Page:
The striking self-confidence of Merike Estna’s large-scale paintings from 2005 and 2006 is due to the young, outstandingly talented painter’s grounded belief in herself, but probably also due to her studies at the Academia Non Grata before entering the Academy of Arts and the experience of using bold gestures she received there. The scale of these impressive paintings is somewhat alienating; their technical execution which can be closely inspected in the corridors of the Lasnamäe Pavilion reveals its inevitable brittleness. This helps to understand the essential uncertainty of the dreamy blue “good girl” images, the fluctuation between purity and taintedness, romance and irony.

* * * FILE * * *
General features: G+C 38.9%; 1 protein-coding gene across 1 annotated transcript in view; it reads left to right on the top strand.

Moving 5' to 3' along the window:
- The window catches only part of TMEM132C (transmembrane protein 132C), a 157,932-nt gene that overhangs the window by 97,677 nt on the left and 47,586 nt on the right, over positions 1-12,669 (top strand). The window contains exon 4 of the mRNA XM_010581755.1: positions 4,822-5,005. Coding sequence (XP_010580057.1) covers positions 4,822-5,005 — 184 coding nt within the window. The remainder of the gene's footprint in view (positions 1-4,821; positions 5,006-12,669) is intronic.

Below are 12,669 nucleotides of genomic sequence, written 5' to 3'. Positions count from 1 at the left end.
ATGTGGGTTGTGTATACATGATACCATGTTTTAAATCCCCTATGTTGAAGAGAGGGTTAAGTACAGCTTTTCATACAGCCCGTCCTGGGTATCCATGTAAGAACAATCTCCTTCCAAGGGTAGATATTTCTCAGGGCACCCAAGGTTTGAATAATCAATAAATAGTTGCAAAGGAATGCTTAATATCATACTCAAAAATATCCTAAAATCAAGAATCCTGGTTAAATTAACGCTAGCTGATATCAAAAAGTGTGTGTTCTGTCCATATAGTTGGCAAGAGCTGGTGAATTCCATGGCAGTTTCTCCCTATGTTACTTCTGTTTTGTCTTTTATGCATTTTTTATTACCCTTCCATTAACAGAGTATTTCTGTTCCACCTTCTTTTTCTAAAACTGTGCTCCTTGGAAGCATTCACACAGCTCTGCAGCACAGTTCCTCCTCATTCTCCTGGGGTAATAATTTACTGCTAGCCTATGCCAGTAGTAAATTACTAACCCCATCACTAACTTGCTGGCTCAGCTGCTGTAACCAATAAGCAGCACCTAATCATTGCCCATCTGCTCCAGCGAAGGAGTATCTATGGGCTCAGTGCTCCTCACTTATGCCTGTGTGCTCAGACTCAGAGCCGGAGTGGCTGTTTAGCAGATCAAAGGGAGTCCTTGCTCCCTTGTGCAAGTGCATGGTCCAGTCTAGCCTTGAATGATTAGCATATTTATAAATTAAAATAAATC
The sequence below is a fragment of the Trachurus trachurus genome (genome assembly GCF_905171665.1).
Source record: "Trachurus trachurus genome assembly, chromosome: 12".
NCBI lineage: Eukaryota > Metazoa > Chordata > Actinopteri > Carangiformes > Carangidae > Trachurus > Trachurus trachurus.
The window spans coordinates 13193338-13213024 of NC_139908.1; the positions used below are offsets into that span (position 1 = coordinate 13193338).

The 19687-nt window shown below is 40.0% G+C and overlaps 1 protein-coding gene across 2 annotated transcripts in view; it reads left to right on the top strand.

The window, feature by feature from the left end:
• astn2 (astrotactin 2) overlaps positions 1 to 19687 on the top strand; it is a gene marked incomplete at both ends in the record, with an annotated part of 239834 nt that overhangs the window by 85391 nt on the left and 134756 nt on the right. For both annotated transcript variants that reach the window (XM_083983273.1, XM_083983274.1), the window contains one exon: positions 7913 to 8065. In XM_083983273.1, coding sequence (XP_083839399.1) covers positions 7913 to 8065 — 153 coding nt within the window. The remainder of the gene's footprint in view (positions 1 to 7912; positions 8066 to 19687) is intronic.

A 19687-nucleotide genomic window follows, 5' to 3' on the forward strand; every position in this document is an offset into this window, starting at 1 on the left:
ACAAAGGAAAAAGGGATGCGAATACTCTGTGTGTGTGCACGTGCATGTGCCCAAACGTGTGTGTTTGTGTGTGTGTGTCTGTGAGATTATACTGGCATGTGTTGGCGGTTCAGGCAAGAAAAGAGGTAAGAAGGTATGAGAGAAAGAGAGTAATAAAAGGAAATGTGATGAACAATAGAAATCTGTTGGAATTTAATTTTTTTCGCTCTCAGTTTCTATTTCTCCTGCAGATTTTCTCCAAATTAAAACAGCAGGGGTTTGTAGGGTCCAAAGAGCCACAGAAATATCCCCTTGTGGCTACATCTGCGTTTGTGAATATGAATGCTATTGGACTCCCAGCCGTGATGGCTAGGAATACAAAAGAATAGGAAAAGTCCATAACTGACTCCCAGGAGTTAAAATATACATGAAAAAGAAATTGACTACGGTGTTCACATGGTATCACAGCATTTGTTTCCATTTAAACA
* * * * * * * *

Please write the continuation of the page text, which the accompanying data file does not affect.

“A girl grows up to become a bitch, or what happened to you, Merike?”1 Margus Tamm asked, comparing the artist’s former innocent childishness with her pretended playing with pornography in 2010. In retrospect, Merike Estna’s search for a significant message in her work seems as logical as her rapidly changing experiments with form. The artist’s attempt to understand her time, to belong to it and flirt with its spirit, readily unveils the essence of her development process to an outsider. Merike herself has aptly described the ambiguously shifted nature of her large paintings displayed at this exhibition as “the transfer of the position of power from the viewer to the nude”2. Likewise, her small paintings from 2008 indicate that, in the eyes of the young artist, their viewer is a sexist, misogynistic man.